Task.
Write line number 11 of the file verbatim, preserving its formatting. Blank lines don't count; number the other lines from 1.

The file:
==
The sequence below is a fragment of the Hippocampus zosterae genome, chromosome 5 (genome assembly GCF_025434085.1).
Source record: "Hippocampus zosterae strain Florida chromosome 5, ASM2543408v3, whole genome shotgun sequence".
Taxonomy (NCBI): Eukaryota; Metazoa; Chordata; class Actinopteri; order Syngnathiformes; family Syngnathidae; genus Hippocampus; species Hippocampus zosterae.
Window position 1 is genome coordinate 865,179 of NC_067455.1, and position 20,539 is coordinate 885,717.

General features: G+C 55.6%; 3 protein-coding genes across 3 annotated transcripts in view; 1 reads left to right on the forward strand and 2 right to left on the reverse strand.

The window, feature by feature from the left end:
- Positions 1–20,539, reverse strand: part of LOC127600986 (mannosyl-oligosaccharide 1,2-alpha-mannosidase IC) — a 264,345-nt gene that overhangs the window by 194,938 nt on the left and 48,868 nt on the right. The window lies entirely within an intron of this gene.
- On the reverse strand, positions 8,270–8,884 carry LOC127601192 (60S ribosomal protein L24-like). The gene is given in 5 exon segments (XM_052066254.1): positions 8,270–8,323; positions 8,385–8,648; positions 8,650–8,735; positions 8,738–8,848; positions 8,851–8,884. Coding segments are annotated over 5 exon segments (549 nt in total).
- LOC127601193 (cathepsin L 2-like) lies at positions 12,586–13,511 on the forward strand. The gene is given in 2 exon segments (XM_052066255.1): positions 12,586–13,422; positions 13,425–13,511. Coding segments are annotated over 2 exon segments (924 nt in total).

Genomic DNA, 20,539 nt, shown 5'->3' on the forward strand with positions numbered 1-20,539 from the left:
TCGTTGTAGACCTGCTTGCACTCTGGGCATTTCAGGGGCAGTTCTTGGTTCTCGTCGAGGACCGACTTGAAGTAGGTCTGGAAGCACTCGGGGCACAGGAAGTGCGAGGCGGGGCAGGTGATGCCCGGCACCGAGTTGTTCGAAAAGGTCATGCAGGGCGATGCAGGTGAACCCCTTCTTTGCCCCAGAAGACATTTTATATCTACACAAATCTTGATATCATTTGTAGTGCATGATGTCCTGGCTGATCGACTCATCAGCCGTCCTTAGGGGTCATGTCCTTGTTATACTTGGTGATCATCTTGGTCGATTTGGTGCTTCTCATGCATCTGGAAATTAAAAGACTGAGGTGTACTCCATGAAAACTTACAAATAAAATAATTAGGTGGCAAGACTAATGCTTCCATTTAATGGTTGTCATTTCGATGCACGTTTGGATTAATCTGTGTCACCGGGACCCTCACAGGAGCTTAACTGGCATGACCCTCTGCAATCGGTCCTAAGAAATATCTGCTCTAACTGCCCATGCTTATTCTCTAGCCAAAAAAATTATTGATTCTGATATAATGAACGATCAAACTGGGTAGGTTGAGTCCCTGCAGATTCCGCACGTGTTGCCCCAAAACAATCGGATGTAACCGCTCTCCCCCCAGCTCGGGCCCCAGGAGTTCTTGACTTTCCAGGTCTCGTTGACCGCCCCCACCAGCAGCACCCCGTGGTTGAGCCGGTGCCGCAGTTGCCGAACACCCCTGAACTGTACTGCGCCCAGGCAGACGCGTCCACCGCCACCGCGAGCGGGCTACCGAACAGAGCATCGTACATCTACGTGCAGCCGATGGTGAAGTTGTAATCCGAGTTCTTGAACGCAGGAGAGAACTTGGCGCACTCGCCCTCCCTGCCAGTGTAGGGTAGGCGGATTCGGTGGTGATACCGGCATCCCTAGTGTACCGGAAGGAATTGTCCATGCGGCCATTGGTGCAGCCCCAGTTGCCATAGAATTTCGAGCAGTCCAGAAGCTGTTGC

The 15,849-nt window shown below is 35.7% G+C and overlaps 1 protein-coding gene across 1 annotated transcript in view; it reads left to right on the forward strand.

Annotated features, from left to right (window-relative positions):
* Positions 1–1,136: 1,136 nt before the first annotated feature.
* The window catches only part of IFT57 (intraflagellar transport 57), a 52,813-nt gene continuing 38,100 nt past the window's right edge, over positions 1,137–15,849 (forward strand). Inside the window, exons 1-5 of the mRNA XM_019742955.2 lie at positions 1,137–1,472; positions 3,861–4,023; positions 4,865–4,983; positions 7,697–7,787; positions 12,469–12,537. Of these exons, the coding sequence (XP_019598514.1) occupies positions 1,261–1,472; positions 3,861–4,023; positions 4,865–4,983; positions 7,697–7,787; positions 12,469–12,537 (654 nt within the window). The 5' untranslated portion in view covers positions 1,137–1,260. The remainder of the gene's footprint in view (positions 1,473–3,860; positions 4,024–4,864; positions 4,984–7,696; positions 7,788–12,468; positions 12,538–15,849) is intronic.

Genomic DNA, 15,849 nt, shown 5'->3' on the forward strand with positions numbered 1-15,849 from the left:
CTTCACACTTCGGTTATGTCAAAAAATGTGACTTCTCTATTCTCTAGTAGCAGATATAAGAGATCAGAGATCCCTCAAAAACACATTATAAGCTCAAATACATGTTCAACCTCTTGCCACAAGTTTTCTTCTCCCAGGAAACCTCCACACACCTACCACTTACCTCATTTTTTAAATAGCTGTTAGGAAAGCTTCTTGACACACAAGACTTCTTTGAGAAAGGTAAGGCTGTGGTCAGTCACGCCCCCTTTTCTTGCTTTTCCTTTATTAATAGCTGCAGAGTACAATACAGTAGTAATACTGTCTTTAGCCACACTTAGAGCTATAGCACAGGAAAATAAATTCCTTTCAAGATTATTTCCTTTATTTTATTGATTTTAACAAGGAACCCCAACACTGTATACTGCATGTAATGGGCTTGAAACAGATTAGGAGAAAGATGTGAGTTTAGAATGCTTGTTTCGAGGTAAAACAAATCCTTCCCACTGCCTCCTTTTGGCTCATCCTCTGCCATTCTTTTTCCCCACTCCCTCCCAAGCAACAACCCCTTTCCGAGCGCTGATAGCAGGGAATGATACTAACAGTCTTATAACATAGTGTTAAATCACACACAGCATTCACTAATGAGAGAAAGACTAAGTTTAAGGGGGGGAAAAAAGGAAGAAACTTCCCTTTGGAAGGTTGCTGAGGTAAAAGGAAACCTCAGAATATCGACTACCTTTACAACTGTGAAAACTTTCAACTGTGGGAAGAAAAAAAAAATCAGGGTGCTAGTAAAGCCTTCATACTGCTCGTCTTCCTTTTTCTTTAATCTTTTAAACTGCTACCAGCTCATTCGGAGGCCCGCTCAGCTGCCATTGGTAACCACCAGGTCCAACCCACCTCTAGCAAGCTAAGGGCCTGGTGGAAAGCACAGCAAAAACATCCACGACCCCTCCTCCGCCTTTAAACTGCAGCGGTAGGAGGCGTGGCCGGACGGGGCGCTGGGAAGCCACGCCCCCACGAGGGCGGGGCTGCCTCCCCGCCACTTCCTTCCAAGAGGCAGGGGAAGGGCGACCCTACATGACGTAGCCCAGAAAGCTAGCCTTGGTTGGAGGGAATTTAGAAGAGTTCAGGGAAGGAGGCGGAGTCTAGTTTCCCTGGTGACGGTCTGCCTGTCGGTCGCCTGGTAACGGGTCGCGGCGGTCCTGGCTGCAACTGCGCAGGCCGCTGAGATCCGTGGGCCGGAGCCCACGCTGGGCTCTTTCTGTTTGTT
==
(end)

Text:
TCGTTGTAGACCTGCTTGCACTCTGGGCATTTCAGGGGCAGTTCTTGGTTCTCGTCGAGGACCGACTTGAAGTAGGTCTGGAAGCACTCGGGGCACAGGAAGTGCGAGGCGGGGCAGGTGATGCCCGGCACCGAGTTGTTCGAAAAGGTCATGCAGGGCGATGCAGGTGAACCCCTTCTTTGCCCCAGAAGACATTTTATATCTACACAAATCTTGATATCATTTGTAGTGCATGATGTCCTGGCTGATCGACTCATCAGCCGTCCTTAGGGGTCATGTCCTTGTTATACTTGGTGATCATCTTGGTCGATTTGGTGCTTCTCATGCATCTGGAAATTAAAAGACTGAGGTGTACTCCATGAAAACTTACAAATAAAATAATTAGGTGGCAAGACTAATGCTTCCATTTAATGGTTGTCATTTCGATGCACGTTTGGATTAATCTGTGTCACCGGGACCCTCACAGGAGCTTAACTGGCATGACCCTCTGCAATCGGTCCTAAGAAATATCTGCTCTAACTGCCCATGCTTATTCTCTAGCCAAAAAAATTATTGATTCTGATATAATGAACGATCAAACTGGGTAGGTTGAGTCCCTGCAGATTCCGCACGTGTTGCCCCAAAACAATCGGATGTAACCGCTCTCCCCCCAGCTCGGGCCCCAGGAGTTCTTGACTTTCCAGGTCTCGTTGACCGCCCCCACCAGCAGCACCCCGTGGTTGAGCCGGTGCCGCAGTTGCCGAACACCCCTGAACTGTACTGCGCCCAGGCAGACGCGTCCACCGCCACCGCGAGCGGGCTACCGAACAGAGCATCGTACATCTACGTGCAGCCGATGGTGAAGTTGTAATCCGAGTTCTTGAACGCAGGAGAGAACTTGGCGCACTCGCCCTCCCTGCCAGTGTAGGGTAGGCGGATTCGGTGGTGATACCGGCATCCCTAGTGTACCGGAAGGAATTGTCCATGCGGCCATTGGTGCAGCCCCAGTTGCCATAGAATTTCGAGCAGTCCAGAAGCTGTTGC